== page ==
Day in, day out, more than 80,000 visitors pour into Macau, which is a lot of punters for a city that doesn’t even stretch to 30 square kilometres. And most of them are headed to the city’s 30 or so casinos, hell bent on beating the odds and heading for home with pockets – or at least their bank account – bulging. Macau is still the only place in China where gambling is legal, and in recent years the Macau casino scene has exploded as major players from the United States have moved into town, bringing a barrel-load of American glitz and glamour.
The casinos are open 24 hours a day, 365 days a year. Many of the flashier ones are part of a hotel complex, ensuring that you won’t have far to stumble to catch 40 winks between sessions or just change your undies before heading back to the tables.
Las Vegas of Asia
Macau is sometimes described as The Wild East – never mind The Las Vegas of Asia – it should be not be noted there are one or two rules, which are enforced with varying degrees of nonchalance. The legal gambling age for foreigners is 18 and it’s 21 for Macau residents.
Macau casino management – and they are quite strict about this – don’t allow cameras, laptops or luggage into the gaming halls, so they have to be left at the cloakroom.
Dress codes can vary, but in general flip-flops (thongs), shorts and sleeveless tops are frowned upon for both sexes.
There are stricter controls in high roller rooms. Note that while Macau’s currency is the pataca, casinos work in Hong Kong dollars.
First-time overseas visitors will probably feel more comfortable in one of the American casinos such as Wynn, which is fronted by a broad lake whose fountain regularly bursts into an aquatic display accompanied by bursts of music.
Inside, owner Steve Wynn’s affection for over-the-top artworks, and the traditional Chinese predilection for omens of good fortune, make a good marriage: take a squizz at the 11-metre-high Tree of Prosperity that’s covered with gold leaf.
When it gets down to gaming proper, there’s a choice of Caribbean stud, roulette and blackjack.
There’s both No Limit Texas Hold’em and Omaha Pot Limit poker and it’s a rare hour of the day when there isn’t somebody pummelling one of the scores of slot machines.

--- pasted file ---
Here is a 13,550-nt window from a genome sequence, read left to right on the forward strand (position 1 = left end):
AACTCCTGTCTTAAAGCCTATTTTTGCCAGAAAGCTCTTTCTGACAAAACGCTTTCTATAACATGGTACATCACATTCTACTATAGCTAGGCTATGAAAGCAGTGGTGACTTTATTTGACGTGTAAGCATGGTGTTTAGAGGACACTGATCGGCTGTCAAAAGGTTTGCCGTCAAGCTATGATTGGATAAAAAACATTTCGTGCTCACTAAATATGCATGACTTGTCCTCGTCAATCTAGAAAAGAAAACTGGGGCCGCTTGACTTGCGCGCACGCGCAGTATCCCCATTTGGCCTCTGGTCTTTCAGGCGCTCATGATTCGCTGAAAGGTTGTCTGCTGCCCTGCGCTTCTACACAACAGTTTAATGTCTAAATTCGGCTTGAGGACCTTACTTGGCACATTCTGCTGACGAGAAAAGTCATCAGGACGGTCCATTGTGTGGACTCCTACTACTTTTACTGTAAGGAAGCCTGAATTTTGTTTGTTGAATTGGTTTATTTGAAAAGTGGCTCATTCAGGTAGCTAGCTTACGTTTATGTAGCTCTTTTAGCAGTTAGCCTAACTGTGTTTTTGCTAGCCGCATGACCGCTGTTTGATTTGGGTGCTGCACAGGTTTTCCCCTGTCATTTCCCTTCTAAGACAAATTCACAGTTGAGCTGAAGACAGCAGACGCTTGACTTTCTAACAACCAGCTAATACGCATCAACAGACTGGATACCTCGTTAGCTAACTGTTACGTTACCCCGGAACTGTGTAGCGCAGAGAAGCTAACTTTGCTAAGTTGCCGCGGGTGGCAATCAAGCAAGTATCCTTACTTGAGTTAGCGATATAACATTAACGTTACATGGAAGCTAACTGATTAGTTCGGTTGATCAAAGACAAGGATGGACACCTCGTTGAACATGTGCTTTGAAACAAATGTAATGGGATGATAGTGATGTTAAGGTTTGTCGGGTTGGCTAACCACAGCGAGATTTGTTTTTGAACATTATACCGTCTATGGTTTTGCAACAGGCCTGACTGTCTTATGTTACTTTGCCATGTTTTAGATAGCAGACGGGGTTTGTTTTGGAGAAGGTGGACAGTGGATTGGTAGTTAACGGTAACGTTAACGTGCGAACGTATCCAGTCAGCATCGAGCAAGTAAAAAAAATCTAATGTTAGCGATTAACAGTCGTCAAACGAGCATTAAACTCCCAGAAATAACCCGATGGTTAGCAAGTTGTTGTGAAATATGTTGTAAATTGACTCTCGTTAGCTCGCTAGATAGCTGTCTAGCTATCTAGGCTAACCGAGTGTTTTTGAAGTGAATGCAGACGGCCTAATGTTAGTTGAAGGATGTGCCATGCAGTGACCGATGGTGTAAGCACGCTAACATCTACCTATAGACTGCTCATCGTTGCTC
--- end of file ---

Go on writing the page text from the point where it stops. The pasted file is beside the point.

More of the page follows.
It’s not a bad idea to sign up for Wynn’s Red Card – which is not unlike a frequent flyer membership scheme – and which can can be used with table games and slots, and offers a whole bunch of benefits.
As with all gaming halls in Macau, Wynn’s is officially non-smoking, though the smoking rooms (rather like you might find at an airport) are very well patronised.
A touch of Europe
The décor is flashy and over-stated, though nobody is paying too much attention to the carpet weave and the chandelier’s crystals.
The real action takes place in the restricted access high-stakes rooms, where the minimum bet (varying from Macau casino to casino) can be HK$1,000.
Alcoholic drinks and refreshments are served in these “VIP” dens, unlike on the main floor of the casino where – contrary to practices in Nevada – patrons are expected to cater for themselves.
The most popular games in Macau are blackjack, baccarat, craps, and poker. Slot machines in the major casinos tend to be patronised by husbands or wives or partners of dedicated gamblers, passing the time until their other half calls it a day.
Anyone new to Macau who hits the jackpot on the slot machines might be surprised to learn it’s customary to tip the staff 10 per cent of the winnings.
Even if you’re not partial to a flutter, the Venetian is one Macau casino worth a visit.
Other major casinos in Macau include the Lisboa, with its bizarre wedding cake design which dates from the 1970s when all the city’s gambling was controlled by one man, Stanley Ho.
Macau casino new kids on the block
Heading the new kids on the block are the Galaxy and City of Dreams – the latter is home to Macau’s best Broadway-style show, The House of Dancing Water, a jazzed-up Swan Lake that’s well worth seeing.
Offering a slightly different ambience, Mocha – there are seven outlets spread across the city – contain both slots and electronic games.
Bets for the slot machines can be as low as ten Hong Kong cents, though the jackpots are correspondingly rare.
The electronic games include baccarat, roulette and sic bo, a Chinese dice game.
Newbies should note that a Macau casino is usually heavily oriented towards the main customers – Mainland Chinese.
Crime levels are no worse than in any major city, but anyone who ends up with a substantial pile of winnings would be well-advised not to advertise the fact!
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